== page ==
Guest Post by Malcolm Peart (first posted on CERM ® RISK INSIGHTS – reposted here with permission)
Organisations exist in a dynamic world where business uncertainty and socio-political volatility can adversely affect their existence. The mass of data available and the contradictory interpretations that can be made add ambiguity and complexity to the mix. Our modern day organisations, or at least their management or leadership team realise, or should realise, that their operating environments are changing and, in order to adapt and survive, they too need to change.
About 2,500 years ago the Greek Heraclitus philosophised that “the only constant in life is change” and he wasn’t wrong; and it’s not just that people live and then die. Empires have come and gone, countries emerge and disappear, and organisations succeed, or fail, or merge or are acquired. In order to survive we all need to adapt to the external environment whatever it may bring. But people don’t generally accept change and many will hanker for the past and ‘the good times’. “Living in the Past”, as the band Jethro Tull reminded us, may be about happy and smiling because our selective memories conveniently forget the bad times and embellish the good.
Corporations are no different and, as only the fit survive, change becomes the exercise required to stay fit. There are tomes written about corporate change, how to implement it and why it’s resisted. But what happens when change is required and planned but the very people who desire change want to live in their rose-tinted past?
The management guru Kotter cited eight reasons for resisting change and, while the lack of management support to a change initiative is identified as the root of failure to change the consequences of such management failure can be dire. The reasons and the immediate consequences of management’s inaction and clinging to a perceived ‘glorious past’ are summarised below:
An organisation, or rather its management team or leadership body may realise today that they need change. However, in the inertia of adapting to change an ineffective leadership will dwell on their selective memory of the past and possibly conclude that things weren’t so bad after all and the organisation worked. There’s also the fear at the leadership level that the systems they believed in and possibly even created are no longer effective and they may be criticised for not getting it right in the first place.
If change doesn’t go well and there are hiccups along the way it is all too easy to blame the ‘new’ and defend the ‘old’. The manager who felt threatened by change and whose ego was challenged may well use these hiccups as a way of poo-pooing change. The old, and ineffective way of working is heralded as being effective anyway and becomes even more ingrained into the corporate psyche and culture. The move for ‘change’ loses momentum at the first hurdle and the hubris of the old guard is reinforced while those who support change are downtrodden.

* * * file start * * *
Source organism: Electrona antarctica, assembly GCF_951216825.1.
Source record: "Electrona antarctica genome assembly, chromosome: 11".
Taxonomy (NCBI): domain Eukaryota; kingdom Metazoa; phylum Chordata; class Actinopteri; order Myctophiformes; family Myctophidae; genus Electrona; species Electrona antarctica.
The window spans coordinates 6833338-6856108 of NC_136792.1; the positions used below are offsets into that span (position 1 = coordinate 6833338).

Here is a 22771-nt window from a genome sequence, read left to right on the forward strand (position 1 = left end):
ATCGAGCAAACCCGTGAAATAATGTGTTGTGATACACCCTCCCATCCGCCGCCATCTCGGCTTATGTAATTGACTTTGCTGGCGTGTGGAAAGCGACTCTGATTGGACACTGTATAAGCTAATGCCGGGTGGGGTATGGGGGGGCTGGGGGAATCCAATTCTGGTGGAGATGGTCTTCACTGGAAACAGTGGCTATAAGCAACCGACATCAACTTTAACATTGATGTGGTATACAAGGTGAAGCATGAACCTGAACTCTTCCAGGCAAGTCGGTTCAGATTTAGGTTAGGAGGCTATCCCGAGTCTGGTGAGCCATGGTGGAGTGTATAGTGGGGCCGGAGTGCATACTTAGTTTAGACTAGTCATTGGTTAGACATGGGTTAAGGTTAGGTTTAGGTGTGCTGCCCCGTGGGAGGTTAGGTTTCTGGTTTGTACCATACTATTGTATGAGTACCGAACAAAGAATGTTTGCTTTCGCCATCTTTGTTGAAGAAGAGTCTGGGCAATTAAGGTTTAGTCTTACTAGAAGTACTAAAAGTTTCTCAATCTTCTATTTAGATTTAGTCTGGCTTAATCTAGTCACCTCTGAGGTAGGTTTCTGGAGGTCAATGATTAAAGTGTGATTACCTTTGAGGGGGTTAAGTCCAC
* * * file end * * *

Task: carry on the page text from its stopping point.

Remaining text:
The change initiative now becomes a survival plan as it competes against resistance reinforced by general reluctance. The once threatened management team may now feel vindicated that the old way was OK but, in a self-satisficing gesture let the change plan progress in a ‘let’s try it and see’ act of benevolence with no intention of acceptance. Such egotistical actions place the change process under such close scrutiny that every error is exaggerated and the overarching aim to change is clouded by criticism.
Failing to Change
Unfortunately, the original requirement for change is forgotten in the midst of criticism, accusations of failure and failed attempts. The resulting turf war between the advocates for change and an old guard who defend the established ways and their established position of power detracts from progress. Such arrogance and dogma may derail the change process but in the long run it may well accelerate the demise of the organisation.
Corporate Executives need to realise that there is a problem and be above the personalization of issues and accusations that individuals are wrong or not capable. Mistakes are made and, like most mistakes, they can be corrected; but in any event they should not be held onto just because a long time was spent making the mistake. If pride and ego get in the way the mistake is compounded and failure is inevitable. For a change program to work it requires inward reflection and the modest acceptance that change must happen rather than a hubristic belief that all is well there’s no room for improvement.
Unsuccessful change is not good. This can galvanise the belief that there is nothing wrong and any ’change’ is then believed to be wrong and merely reinforces the old way.
If the ‘old way’ allowed for a lack of rigorous process and planning then management based upon whims or fancies will prevail. If the old way required mandatory and inflexible approaches then any agility to adapt to situations will be stultified.
For an implemented change program to succeed prior preparation and planning coupled with a positive commitment are essential for success. An underlying belief that everything is tickety-boo and hunky-dory will reinforce the status quo and change will fail; arrogance and futility will prevail.
Malcolm Peart is an UK Chartered Engineer & Chartered Geologist with over thirty-five years’ international experience in multicultural environments on large multidisciplinary infrastructure projects including rail, metro, hydro, airports, tunnels, roads and bridges. Skills include project management, contract administration & procurement, and design & construction management skills as Client, Consultant, and Contractor.